Issue 3 – August 2016


  • South Africa launches oral PrEP program for sex workers

    South Africa launches oral PrEP program for sex workers

    Photo Credit: Dawn Greensides, Wits RHI

    On June 1, oral Pre-Exposure Prophylaxis (PrEP) and Test and Treat were made available for sex workers in South Africa by the National Department of Health. OPTIONS was among the many partners that supported this implementation. Eleven sites were selected for the initial implementation because they were already providing a comprehensive package of sexual reproductive health services and HIV treatment. Information, education and communication (IEC) materials, training materials, and monitoring and evaluation tools were prepared at a national level to support all of the sites and to ensure a standardized approach to the implementation of oral PrEP and Test and Treat. The IEC materials used in South Africa are available on PrEPWatch.

    The sex worker population has responded well to oral PrEP and Test and Treat in the first few months of implementation. Social mobilization conducted by peer educators, the positive attitude of the health care teams, and skilled professional nurses all contributed to the effective delivery of the program. Challenges at some of the sites included delays in obtaining creatinine clearance results from the laboratories, resulting in loss of interest by clients; initial side effects having a negative impact on uptake; and a lack of social mobilization and information dissemination where peer educators were not present.

    The WHO, is currently reviewing the implementation of oral PrEP and Test and Treat with the aim of identifying early lessons learned to inform continued implementation and make recommendations for further rollout.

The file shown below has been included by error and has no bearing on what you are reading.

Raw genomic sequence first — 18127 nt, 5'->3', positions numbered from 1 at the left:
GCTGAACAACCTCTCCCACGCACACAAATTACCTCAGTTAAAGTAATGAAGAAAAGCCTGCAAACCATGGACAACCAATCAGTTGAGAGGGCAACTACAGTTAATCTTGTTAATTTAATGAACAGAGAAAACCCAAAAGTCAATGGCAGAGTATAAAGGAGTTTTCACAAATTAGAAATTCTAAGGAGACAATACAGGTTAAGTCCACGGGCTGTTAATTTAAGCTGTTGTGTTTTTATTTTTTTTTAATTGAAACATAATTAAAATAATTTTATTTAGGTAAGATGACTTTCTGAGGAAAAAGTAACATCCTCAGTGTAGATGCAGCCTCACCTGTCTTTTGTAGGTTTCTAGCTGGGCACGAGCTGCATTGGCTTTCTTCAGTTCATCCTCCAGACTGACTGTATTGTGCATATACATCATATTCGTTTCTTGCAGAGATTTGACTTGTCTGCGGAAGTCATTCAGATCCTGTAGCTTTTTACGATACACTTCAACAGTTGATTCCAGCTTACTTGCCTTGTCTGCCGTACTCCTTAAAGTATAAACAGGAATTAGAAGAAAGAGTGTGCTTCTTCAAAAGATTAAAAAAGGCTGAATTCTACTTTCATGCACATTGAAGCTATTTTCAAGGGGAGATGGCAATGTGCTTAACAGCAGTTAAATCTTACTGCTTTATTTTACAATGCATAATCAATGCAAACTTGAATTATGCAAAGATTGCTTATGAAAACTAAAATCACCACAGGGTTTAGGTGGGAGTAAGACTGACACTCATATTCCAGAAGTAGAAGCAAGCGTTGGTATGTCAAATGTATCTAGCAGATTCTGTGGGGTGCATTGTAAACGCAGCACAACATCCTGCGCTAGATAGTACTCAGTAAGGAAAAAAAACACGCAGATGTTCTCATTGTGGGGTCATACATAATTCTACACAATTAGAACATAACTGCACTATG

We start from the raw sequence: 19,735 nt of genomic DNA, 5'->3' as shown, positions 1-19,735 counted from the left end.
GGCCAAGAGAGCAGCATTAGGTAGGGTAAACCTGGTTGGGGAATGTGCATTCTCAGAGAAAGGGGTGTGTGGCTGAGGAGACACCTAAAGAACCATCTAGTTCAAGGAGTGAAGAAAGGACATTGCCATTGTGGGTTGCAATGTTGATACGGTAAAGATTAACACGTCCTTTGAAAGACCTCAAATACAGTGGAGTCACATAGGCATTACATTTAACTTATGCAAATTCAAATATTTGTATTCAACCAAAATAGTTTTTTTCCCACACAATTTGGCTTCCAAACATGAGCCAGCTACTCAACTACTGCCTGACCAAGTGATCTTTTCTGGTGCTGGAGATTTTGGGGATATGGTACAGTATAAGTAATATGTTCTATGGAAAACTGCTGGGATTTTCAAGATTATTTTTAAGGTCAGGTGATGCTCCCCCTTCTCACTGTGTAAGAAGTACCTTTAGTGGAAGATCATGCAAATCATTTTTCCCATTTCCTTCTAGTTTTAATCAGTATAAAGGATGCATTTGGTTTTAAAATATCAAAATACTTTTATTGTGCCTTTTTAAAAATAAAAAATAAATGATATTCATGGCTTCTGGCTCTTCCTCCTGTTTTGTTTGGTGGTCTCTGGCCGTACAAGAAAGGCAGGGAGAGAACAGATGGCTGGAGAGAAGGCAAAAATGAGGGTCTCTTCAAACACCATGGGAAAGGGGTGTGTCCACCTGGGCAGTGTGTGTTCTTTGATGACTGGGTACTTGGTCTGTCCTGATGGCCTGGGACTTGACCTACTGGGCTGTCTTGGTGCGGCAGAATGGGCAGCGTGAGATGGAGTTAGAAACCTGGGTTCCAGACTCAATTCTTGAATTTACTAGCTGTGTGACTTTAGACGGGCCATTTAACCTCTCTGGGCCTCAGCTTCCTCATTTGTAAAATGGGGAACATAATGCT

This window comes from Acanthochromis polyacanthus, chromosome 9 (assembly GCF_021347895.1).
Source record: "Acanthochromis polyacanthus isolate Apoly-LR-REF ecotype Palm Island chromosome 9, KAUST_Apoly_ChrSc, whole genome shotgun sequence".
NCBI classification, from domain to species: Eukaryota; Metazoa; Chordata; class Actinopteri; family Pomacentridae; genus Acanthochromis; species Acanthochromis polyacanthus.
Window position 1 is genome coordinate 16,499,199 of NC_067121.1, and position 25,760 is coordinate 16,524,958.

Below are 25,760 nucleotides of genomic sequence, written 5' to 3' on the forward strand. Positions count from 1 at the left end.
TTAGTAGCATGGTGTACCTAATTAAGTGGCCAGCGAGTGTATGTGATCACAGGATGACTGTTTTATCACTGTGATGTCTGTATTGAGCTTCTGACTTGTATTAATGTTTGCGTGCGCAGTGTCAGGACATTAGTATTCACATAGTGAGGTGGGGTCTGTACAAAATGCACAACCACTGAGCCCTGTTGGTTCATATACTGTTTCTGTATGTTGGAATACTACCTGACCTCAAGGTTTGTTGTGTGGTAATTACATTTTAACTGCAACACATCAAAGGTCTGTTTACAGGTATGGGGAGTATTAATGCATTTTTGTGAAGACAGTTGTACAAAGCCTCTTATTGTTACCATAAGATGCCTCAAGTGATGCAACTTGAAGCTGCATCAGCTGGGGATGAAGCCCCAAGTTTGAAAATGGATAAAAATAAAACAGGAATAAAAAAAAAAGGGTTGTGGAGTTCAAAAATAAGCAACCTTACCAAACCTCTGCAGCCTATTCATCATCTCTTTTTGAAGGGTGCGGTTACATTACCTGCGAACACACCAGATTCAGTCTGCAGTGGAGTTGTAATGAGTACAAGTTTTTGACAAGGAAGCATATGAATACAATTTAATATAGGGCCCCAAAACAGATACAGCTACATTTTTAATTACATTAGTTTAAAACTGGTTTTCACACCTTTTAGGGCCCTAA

• AIDS 2016 offers young women’s perspectives in fight against HIV

    AIDS 2016 offers young women’s perspectives in fight against HIV

    Photo Credit: Leanne Gray, FHI 360

    The 21st International AIDS Conference in Durban was a celebration of the progress we have made in the last 16 years since the conference was last held in South Africa. Despite this progress, we know that young women around the world, particularly in sub-Saharan Africa, are two to three times more likely to acquire HIV than young men in their same age group.

    In an effort to make unheard voices heard, the OPTIONS Consortium and WHO co-sponsored two workshops at AIDS 2016 that offered a forum for oral PrEP and ring users to share their thoughts, challenges, and needs regarding their sexual and reproductive health (SRH). To learn more about what was shared, read our OPTIONS blog, which was the feature story in July’s In Focus: End HIV for Her e-newsletter.

Project Updates

  • The OPTIONS Consortium objective is to develop a streamlined, adaptable product delivery platform for current and future ARV-based HIV prevention options, with a particular focus on women.

    LVCT Health plays key role in development of Kenya’s PrEP section within ARV guidelines. In July, Kenya launched “Guidelines on use of ARV drugs for treating and preventing HIV infection in Kenya – 2016 edition.” LVCT Health was part of the core technical experts who developed content for the HIV Testing Services (HTS) and Oral Pre-exposure Prophylaxis (PrEP) sections of the guidelines. The team also used lessons learned from its demonstration project to show that oral PrEP can be delivered to adolescent girls and young women to ensure this important population is included in PrEP rollout.

    Value chain situation analysis toolkit available on PrEPWatch. The situation analysis toolkit that FSG developed is now available on PrEPWatch on the Guidelines & Tools for Program Planners page, as well as the MPii Tools & Resources page. The toolkit is designed to help implementers plan for oral PrEP introduction and rollout. It includes three templates to support the value chain situation analysis process, from data collection to presentation of findings. Completed situation analyses for oral PrEP in Kenya and Zimbabwe may also be found on PrEPWatch.

    PrEP modeling moves forward in Kenya and Zimbabwe. OPTIONS modelers from Avenir and London School of Hygiene and Tropical Medicine are working closely with the country teams in Kenya and Zimbabwe and have started government engagement to ensure that the modeling work meets the countries’ respective needs. Using the Institute for Disease Modeling Epidemiological Modeling (EMOD) software, the modeling team has begun parameterizing the models and are exploring innovative ways of looking at the impact of PrEP for specific subpopulations of AGYW.